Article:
•    From this moment in 383 he felt his mission was to bring the holiness of Monastic living into the homes of all Christianity. The monastic life of Holiness was a Christian life that could be lived in the home just as well as in a monastery or cave.

•    However, this very Biblical zeal was coupled with a very real unorthodox belief in salvation and human nature

•    Pelagius believed that human nature is not corrupted because of the fall, rather everyone is born as Adam was, but have willfully choose sin over godliness. He believed it was possible to live a sinless life. for him anyone could through right effort become sinless.

•    He understood grace to be God’s giving man free will and the appointing of the Law as a means to attain a holy life.

•    Heaven is a reward for holy living

•    After the sacking of Rome, he and his disciple Celestius fled to North West Africa. Here Celestius would seek ordination as a presbyter but would be rejected by the Council of Bishops and rather than ordained he found himself condemned as a heretic.

•    It is at this Point that Augustine begins to write against their false doctrines and practices. This controversy birthed some of his most well-articulated and important works on the meaning of sin and salvation. (much of which would be recaptured by the Protestant reformation a 1000 years later)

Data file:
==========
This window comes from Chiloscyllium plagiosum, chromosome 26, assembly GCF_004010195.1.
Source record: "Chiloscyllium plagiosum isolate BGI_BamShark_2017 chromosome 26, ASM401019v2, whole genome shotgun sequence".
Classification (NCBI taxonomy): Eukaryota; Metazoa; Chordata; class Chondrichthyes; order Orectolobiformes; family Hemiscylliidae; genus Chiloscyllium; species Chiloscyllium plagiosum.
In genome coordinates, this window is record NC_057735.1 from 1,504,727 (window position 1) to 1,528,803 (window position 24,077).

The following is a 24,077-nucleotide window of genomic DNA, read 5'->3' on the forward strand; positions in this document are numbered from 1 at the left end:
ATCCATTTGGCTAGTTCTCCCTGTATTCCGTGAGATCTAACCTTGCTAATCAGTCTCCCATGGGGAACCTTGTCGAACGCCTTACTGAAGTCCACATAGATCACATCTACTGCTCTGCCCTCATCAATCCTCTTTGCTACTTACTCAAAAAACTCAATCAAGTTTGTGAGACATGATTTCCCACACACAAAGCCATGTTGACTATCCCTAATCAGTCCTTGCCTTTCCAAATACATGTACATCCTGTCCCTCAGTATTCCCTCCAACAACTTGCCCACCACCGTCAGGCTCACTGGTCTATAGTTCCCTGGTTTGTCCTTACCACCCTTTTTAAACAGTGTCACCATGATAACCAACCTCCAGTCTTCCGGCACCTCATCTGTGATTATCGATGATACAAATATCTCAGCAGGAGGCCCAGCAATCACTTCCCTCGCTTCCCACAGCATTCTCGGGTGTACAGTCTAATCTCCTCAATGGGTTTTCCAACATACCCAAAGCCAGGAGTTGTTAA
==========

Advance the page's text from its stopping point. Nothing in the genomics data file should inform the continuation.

•    He argued that in Adam all of humanity had sinned, the fall had led to the death of our human nature’s ability for righteousness. (thus, articulating original sin)

•    He will argue extensively that original sin is the need and basis for the baptism of infants to cleanse them of its affects.

•    The only free will man has at birth is the freedom to sin, and seek out sin, this is our drive and desire. It is only the grace of God that can force us not too

•    It is therefore only by God’s work is salvation possible. He does it all (Monergism)

•    the unwilling become willing by God’s grace and work alone

John 15:16 ESV

You did not choose me, but I chose you and appointed you that you should go and bear fruit and that your fruit should abide, so that whatever you ask the Father in my name, he may give it to you.

•    He argued against the ability of humanity to achieve sinless perfection with the same argument she used against the Donatist

•    He did though advocate though that faith and perseverance are two separate gifts of God….

•    Finding no home in Africa Pelagius moved east and set up shop in Jerusalem where he was welcomed and cleared of heresy by the Bishop in Jerusalem, against Jerome’s Protestations and writings.

•    in 417 a group of Pelagians attacked and killed a bishop whom disagreed with them, this spurred the other bishops and empire to act and exiled Pelagius and Celestius.

•    The council of Ephesus in 431 Would declare Pelagianism as heretical, though a semi-Pelagian view would quickly spring up and win the day as the primary view in the church Catholic.

•    The Final Hallmark of Augustine is His work The City of God: where he pondered the reality of the fall of Rome and noted that throughout all of history countries and empires rise and fall but god’s people remain and are found in them both. So, in the end there are only two cities one of this earth and one of heaven and only the one of heaven will last. So, No earthly kingdom can represent God’s Kingdom or bears its name, for they all come to ruin. God’s kingdom is not affected by the rise and fall of countries, his remains alive and well where the will of God goes forth.

•    Augustine will go down as the greatest thinker of the western church and his work will be a central point of thought for the church